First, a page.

By Dana Drugmand
Sen. Kamala Harris became the latest Democratic presidential candidate to include holding the fossil fuel industry accountable for climate change among her policies to tackle the issue if she is elected.
During a televised town hall event Wednesday night, Harris, a former prosecutor and attorney general of California, said she would work to hold the industry liable for the damage it has caused to the climate.
“It’s not about debating the science. It’s about taking on powerful interests,” Harris said. “Let’s take them to court.”
Harris released the details of her climate plan earlier Wednesday. The plan calls for a $10 trillion investment to achieve net-zero emissions by 2045. One of the plan’s five pillars is holding polluters accountable. According to the plan, “Kamala’s Administration will hold accountable those responsible for environmental degradation, the misinformation campaign against climate science, and creating harm to the health and wellbeing of current and future generations.”
While the plan does not explicitly mention prosecuting fossil fuel companies or pursuing liability litigation, Harris clarified during the town hall that she would support suing the companies that waged a tobacco-style disinformation campaign to undermine climate science.
“This is what we did to the tobacco companies. We sued them, we took them to court,” Harris said in response to an audience question from consultant David Leon Zink. In drawing the connection between the tobacco industry’s campaign to deny the health impacts of smoking and the fossil fuel industry’s effort to undermine climate science, Zink mentioned that a family member died from smoking-related illness and he also lost his home to the Camp Fire that ravaged the town of Paradise, Calif. last year.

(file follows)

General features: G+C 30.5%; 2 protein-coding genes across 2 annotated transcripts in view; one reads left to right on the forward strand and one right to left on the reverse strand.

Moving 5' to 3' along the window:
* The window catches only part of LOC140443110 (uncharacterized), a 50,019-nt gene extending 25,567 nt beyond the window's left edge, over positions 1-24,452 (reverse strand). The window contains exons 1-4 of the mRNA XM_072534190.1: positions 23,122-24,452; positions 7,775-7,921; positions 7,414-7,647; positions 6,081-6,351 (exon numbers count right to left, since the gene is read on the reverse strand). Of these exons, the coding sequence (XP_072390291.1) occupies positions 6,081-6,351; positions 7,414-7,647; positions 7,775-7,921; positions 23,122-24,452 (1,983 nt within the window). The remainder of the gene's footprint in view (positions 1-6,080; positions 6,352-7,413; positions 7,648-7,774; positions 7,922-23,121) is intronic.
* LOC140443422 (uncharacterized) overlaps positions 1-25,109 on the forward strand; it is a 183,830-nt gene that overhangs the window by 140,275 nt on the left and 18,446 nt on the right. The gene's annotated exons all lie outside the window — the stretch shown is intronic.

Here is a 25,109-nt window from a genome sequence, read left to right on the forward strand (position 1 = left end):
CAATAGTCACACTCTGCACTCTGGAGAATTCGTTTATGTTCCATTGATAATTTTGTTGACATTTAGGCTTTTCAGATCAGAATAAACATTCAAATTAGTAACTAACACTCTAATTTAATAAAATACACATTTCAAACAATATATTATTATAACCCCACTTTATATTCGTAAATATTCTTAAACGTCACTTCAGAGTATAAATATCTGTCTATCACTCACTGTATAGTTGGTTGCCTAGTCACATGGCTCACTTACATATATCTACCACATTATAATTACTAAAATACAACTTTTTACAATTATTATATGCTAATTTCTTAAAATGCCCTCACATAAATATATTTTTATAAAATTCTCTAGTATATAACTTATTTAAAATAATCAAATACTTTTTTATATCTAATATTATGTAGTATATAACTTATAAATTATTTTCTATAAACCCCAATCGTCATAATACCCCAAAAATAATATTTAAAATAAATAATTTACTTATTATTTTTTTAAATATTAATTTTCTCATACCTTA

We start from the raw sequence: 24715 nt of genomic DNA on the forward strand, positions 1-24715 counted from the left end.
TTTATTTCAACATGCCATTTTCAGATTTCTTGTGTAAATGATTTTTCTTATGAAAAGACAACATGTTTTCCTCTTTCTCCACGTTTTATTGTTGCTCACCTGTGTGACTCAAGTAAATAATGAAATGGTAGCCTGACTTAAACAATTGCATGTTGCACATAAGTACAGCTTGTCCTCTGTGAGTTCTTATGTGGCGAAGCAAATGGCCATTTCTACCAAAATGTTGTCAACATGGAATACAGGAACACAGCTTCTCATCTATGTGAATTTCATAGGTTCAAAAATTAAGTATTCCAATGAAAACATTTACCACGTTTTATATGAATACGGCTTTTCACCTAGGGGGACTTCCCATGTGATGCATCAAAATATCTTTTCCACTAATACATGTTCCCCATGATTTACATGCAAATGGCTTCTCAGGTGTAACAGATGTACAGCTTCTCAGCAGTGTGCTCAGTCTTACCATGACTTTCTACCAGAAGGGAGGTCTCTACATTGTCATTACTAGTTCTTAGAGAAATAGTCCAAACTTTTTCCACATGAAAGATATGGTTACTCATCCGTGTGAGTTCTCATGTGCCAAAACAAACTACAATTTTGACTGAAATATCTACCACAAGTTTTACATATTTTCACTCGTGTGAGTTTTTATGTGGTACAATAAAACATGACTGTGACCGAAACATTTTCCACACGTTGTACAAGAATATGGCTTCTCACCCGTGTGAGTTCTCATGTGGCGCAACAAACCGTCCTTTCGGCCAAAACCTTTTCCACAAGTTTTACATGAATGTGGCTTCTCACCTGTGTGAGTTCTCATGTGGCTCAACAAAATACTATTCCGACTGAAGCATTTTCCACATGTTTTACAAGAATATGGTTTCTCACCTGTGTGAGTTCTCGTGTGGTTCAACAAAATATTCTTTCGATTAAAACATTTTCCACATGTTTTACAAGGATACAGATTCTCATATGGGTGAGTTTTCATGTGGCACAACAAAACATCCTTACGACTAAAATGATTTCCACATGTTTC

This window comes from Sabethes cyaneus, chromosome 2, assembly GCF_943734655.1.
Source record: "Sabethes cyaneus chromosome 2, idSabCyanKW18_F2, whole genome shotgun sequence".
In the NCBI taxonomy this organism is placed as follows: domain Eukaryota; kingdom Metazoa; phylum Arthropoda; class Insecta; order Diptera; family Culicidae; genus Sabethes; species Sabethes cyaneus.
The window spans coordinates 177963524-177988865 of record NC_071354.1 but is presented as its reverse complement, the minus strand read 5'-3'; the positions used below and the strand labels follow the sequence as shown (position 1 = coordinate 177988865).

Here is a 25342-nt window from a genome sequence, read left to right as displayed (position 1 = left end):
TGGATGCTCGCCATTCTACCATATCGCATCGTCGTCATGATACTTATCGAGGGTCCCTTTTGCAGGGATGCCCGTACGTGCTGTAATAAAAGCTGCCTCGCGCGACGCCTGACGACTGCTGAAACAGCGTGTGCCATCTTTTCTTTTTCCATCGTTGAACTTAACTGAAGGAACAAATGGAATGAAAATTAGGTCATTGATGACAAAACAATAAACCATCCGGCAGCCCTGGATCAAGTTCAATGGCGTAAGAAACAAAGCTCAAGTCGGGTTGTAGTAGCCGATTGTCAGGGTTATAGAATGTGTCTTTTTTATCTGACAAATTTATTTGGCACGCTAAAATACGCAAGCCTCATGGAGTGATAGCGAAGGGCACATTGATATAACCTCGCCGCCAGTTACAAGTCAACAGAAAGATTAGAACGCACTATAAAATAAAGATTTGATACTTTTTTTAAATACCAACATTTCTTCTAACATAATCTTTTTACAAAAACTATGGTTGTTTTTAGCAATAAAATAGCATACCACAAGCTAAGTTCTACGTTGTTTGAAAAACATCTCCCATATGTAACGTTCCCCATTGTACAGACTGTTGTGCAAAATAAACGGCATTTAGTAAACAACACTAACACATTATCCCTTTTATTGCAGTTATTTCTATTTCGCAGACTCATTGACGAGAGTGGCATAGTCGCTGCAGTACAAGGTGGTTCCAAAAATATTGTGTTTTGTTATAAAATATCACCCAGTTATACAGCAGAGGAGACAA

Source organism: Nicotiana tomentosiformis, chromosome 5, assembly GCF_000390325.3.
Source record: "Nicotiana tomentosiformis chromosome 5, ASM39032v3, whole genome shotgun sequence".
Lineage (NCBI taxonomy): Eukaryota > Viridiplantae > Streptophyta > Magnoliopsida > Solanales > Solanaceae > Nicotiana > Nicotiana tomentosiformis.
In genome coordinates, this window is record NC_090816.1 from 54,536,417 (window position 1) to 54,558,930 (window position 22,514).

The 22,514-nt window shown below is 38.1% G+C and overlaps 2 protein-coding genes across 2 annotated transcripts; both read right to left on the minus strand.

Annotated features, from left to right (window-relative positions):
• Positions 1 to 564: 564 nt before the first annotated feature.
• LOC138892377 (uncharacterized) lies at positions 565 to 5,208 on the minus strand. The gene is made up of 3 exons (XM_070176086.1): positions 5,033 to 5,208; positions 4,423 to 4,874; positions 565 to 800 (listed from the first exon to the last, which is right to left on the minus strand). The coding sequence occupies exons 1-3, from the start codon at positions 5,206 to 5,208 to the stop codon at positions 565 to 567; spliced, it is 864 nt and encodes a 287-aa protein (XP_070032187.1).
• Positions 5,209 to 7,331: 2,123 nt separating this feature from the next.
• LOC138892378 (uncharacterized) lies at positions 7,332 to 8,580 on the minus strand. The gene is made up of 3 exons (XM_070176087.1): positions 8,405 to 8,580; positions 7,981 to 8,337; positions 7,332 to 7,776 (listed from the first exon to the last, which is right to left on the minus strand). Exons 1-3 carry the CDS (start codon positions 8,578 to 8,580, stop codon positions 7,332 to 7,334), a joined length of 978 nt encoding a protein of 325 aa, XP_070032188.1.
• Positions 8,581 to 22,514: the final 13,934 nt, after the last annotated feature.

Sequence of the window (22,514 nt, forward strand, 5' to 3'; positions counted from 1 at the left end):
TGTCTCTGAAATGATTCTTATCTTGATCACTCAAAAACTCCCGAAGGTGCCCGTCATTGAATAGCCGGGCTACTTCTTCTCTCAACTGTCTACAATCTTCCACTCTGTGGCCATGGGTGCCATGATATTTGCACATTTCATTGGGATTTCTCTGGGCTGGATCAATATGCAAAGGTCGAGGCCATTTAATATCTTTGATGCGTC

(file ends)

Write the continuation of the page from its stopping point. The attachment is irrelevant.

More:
Harris, after briefly reflecting on the Camp Fire tragedy that claimed 85 lives, brought the discussion back to her commitment to pursuing corporate accountability.
“They have to be held accountable. These are bad behaviors. They are causing harm and death in communities,” she said.
CNN’s Erin Burnett followed up with a pointed question. “So Sen. Harris would you sue them, would you sue ExxonMobil?”
“Yes!” Harris responded. “I have sued ExxonMobil.”
Harris alluded to bringing litigation against big oil companies like Chevron and BP as California AG. These cases were tied to environmental violations rather than climate impacts, but Harris has more recently signaled her support for climate liability investigations and lawsuits. In 2016, as California attorney general she initially indicated that she would pursue an investigation into ExxonMobil’s alleged climate fraud, following her counterparts in Massachusetts and New York. She did not follow through on that promise as she ran for her Senate seat. As a senator, she has co-signed an amicus brief in support of Oakland and San Francisco suing fossil fuel companies to pay for climate damages.
Harris is not alone in supporting taking legal action against the fossil fuel industry. Bernie Sanders said he would hold it accountable in court, including pursuing potential criminal liability, in his climate plan.
During the town hall discussion on Wednesday, Julian Castron, the former Housing and Urban Development secretary and former vice president Joe Biden both referenced polluter accountability in response to audience questions.
“We wouldn’t be afraid of taking these folks to court,” Castro said.
In a question to Biden, a 27 year-old doctoral candidate at Northwestern University, Isaac Larkin, said fossil fuel corporations have “waged a decades long campaign of lying to the public about the science that has brought us to a crisis that threatens the entire human race.
“How can we trust you to hold these corporations and executives accountable for their crimes against humanity?”
Biden said he would support holding the industry accountable, “just like we did the tobacco industry who lied to the public, just like we did the opioid industry.” He said he would do that not through litigation but by “changing the law.”